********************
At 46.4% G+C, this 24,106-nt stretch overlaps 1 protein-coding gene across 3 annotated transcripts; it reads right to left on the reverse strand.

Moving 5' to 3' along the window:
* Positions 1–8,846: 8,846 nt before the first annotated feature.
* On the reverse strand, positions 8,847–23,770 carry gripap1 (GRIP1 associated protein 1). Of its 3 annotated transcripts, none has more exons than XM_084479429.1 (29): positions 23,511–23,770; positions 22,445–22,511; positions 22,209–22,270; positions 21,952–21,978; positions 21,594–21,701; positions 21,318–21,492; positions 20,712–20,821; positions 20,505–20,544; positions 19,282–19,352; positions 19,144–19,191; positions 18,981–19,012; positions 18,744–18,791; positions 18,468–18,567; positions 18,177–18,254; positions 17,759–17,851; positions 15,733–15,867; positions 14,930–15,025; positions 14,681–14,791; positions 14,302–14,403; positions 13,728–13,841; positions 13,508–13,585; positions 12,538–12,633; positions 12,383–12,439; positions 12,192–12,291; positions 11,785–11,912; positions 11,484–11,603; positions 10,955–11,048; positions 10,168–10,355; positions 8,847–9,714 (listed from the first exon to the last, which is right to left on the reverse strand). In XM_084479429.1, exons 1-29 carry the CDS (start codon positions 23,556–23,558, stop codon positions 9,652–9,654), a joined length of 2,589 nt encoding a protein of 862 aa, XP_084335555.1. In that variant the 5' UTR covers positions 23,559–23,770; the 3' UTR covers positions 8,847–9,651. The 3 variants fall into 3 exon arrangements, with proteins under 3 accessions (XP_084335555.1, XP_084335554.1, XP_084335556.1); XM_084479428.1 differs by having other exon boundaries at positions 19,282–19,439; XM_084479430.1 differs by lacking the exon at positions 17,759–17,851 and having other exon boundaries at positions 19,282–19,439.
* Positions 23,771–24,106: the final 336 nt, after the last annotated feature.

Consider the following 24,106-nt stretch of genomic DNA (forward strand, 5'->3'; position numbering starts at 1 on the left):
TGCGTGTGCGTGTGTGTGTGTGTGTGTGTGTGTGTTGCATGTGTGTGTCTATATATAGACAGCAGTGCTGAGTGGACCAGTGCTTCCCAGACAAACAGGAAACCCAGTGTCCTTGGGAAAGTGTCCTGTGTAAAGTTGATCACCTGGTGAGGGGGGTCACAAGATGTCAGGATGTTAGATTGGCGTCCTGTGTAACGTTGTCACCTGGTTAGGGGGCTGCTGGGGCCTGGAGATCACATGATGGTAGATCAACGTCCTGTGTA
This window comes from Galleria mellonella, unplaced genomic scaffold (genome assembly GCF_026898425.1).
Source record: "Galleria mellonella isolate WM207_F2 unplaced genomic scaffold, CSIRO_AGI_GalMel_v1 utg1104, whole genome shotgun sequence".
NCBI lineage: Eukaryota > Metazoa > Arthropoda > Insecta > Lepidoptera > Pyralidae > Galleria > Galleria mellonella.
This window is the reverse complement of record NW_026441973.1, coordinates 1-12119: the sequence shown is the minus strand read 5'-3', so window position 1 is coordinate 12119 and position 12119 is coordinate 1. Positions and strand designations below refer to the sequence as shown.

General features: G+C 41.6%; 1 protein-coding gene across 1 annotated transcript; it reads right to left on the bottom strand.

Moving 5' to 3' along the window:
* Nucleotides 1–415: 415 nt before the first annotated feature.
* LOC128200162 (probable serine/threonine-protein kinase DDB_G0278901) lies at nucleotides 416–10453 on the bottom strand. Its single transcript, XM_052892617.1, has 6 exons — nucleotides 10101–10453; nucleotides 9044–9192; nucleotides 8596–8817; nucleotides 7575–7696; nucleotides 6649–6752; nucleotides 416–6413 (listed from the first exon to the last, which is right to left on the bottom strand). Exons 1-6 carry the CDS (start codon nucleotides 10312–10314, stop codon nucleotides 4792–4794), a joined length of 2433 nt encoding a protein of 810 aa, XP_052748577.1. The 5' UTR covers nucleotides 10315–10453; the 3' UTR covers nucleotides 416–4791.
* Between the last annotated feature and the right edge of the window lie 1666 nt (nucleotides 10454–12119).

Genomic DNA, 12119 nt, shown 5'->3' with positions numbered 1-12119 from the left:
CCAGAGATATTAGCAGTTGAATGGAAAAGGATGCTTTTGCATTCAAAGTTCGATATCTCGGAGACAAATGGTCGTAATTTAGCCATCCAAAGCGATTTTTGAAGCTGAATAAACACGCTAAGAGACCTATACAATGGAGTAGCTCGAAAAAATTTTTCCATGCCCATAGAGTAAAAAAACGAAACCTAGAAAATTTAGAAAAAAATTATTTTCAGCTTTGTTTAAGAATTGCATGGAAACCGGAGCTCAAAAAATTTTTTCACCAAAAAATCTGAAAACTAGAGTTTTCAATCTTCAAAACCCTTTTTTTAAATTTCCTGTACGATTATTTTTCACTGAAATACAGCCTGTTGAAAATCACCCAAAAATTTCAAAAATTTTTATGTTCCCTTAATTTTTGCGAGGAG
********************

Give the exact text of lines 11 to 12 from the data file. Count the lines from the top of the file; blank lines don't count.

This window is the reverse complement of record NW_026441973.1, coordinates 1-12119: the sequence shown is the minus strand read 5'-3', so window position 1 is coordinate 12119 and position 12119 is coordinate 1. Positions and strand designations below refer to the sequence as shown.

General features: G+C 41.6%; 1 protein-coding gene across 1 annotated transcript; it reads right to left on the bottom strand.